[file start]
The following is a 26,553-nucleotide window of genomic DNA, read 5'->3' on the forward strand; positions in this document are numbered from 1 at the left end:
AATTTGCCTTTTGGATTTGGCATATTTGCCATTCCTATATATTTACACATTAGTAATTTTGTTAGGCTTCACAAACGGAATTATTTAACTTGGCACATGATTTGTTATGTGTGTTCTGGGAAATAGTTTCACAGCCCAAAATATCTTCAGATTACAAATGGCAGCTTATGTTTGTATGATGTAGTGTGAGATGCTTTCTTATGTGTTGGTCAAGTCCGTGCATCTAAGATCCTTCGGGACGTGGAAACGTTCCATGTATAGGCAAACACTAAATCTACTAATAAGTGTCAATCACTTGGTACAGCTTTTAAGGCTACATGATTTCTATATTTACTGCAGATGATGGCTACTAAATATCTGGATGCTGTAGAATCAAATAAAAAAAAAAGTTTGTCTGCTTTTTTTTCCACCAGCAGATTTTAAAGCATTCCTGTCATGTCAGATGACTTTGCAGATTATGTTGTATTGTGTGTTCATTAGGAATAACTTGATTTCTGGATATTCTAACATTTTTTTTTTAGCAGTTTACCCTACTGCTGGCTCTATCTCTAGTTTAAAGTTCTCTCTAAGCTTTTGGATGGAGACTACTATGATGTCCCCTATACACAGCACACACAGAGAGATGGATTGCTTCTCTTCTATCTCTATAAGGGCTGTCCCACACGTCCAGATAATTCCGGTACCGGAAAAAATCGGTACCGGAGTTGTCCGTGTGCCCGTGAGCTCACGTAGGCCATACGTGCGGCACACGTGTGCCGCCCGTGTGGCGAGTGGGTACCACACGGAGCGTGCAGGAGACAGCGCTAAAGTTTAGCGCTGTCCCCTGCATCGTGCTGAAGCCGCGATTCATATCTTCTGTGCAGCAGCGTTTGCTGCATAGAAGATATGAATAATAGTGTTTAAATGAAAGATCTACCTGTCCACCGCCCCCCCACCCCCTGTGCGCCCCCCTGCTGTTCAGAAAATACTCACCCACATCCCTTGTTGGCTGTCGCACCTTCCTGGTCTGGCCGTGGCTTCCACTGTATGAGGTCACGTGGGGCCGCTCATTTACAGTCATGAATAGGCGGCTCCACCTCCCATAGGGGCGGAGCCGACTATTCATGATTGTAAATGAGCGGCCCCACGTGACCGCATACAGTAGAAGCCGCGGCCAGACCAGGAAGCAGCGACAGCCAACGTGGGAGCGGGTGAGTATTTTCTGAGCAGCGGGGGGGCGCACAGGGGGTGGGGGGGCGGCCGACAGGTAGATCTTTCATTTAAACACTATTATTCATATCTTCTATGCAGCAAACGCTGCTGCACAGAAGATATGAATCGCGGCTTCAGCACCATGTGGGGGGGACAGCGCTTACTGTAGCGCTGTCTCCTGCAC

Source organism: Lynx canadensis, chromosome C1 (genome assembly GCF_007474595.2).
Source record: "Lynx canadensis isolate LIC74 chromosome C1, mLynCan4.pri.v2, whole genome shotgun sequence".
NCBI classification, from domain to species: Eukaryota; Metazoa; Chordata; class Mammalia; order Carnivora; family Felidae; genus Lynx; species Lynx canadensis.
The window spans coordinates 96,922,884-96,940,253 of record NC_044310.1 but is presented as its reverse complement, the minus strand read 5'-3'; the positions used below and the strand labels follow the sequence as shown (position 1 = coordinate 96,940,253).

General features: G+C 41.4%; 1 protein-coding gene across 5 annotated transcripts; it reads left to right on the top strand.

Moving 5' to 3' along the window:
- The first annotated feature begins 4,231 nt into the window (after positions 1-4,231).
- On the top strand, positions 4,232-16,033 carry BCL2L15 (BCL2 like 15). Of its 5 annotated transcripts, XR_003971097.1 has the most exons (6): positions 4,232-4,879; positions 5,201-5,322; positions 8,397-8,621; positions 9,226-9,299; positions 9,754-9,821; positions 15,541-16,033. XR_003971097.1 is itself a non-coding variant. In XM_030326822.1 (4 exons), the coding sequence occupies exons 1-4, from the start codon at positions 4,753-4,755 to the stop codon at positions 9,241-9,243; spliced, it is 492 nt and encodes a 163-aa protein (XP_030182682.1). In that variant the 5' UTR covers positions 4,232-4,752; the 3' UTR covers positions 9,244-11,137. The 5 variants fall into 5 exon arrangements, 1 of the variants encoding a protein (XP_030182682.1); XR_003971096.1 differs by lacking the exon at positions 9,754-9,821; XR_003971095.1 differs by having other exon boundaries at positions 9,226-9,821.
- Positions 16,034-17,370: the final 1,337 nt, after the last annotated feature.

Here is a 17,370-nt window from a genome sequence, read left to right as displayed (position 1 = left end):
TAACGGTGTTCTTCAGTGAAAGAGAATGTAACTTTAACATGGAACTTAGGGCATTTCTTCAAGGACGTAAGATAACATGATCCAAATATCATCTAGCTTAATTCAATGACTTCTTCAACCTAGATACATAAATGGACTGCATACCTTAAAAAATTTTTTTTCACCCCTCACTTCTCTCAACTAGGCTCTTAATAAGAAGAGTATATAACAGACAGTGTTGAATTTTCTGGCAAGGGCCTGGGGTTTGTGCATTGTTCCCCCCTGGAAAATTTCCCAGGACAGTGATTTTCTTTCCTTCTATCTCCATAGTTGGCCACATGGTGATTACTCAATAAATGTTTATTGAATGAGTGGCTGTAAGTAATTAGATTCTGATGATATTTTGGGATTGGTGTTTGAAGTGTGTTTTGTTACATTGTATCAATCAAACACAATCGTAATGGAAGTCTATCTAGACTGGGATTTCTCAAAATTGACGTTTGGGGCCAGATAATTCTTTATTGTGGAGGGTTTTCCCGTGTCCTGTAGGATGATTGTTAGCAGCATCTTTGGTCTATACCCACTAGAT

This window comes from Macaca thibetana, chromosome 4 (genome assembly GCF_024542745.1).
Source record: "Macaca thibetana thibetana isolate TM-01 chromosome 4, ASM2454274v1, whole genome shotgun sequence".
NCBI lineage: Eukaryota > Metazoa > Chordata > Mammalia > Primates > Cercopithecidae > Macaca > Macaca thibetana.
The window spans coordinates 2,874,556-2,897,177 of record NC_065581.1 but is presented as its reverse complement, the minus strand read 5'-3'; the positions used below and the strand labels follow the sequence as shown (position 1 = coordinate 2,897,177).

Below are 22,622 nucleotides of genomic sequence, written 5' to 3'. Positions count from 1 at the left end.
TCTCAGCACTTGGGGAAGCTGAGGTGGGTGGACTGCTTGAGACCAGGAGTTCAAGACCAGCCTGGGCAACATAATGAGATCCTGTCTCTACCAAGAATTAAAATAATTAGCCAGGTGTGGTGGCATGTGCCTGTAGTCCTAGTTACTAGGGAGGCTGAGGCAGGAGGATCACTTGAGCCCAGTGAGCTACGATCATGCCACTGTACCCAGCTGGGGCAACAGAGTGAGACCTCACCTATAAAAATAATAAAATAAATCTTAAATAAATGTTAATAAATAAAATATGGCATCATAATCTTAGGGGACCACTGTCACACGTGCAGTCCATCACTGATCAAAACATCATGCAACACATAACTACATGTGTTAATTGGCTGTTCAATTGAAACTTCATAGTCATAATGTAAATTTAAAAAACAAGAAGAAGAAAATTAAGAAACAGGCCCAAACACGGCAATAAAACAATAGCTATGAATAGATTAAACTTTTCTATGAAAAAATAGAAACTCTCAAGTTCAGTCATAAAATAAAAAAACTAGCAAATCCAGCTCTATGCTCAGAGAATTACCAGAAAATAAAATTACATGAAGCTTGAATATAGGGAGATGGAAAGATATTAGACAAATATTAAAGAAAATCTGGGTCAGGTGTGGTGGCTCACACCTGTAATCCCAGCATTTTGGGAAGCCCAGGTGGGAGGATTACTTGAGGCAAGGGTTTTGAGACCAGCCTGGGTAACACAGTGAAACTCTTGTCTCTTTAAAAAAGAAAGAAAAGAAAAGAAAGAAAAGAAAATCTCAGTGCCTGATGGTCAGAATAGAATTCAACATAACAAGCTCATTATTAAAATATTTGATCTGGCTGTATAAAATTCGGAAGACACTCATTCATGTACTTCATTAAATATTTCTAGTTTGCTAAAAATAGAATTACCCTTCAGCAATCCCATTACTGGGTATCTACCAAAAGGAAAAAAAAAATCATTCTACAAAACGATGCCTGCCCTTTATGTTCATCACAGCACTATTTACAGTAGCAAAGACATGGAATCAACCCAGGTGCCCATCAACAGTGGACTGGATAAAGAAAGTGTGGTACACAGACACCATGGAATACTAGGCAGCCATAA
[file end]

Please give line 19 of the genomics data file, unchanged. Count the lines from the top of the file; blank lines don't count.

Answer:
TCTCAGCACTTGGGGAAGCTGAGGTGGGTGGACTGCTTGAGACCAGGAGTTCAAGACCAGCCTGGGCAACATAATGAGATCCTGTCTCTACCAAGAATTAAAATAATTAGCCAGGTGTGGTGGCATGTGCCTGTAGTCCTAGTTACTAGGGAGGCTGAGGCAGGAGGATCACTTGAGCCCAGTGAGCTACGATCATGCCACTGTACCCAGCTGGGGCAACAGAGTGAGACCTCACCTATAAAAATAATAAAATAAATCTTAAATAAATGTTAATAAATAAAATATGGCATCATAATCTTAGGGGACCACTGTCACACGTGCAGTCCATCACTGATCAAAACATCATGCAACACATAACTACATGTGTTAATTGGCTGTTCAATTGAAACTTCATAGTCATAATGTAAATTTAAAAAACAAGAAGAAGAAAATTAAGAAACAGGCCCAAACACGGCAATAAAACAATAGCTATGAATAGATTAAACTTTTCTATGAAAAAATAGAAACTCTCAAGTTCAGTCATAAAATAAAAAAACTAGCAAATCCAGCTCTATGCTCAGAGAATTACCAGAAAATAAAATTACATGAAGCTTGAATATAGGGAGATGGAAAGATATTAGACAAATATTAAAGAAAATCTGGGTCAGGTGTGGTGGCTCACACCTGTAATCCCAGCATTTTGGGAAGCCCAGGTGGGAGGATTACTTGAGGCAAGGGTTTTGAGACCAGCCTGGGTAACACAGTGAAACTCTTGTCTCTTTAAAAAAGAAAGAAAAGAAAAGAAAGAAAAGAAAATCTCAGTGCCTGATGGTCAGAATAGAATTCAACATAACAAGCTCATTATTAAAATATTTGATCTGGCTGTATAAAATTCGGAAGACACTCATTCATGTACTTCATTAAATATTTCTAGTTTGCTAAAAATAGAATTACCCTTCAGCAATCCCATTACTGGGTATCTACCAAAAGGAAAAAAAAAATCATTCTACAAAACGATGCCTGCCCTTTATGTTCATCACAGCACTATTTACAGTAGCAAAGACATGGAATCAACCCAGGTGCCCATCAACAGTGGACTGGATAAAGAAAGTGTGGTACACAGACACCATGGAATACTAGGCAGCCATAA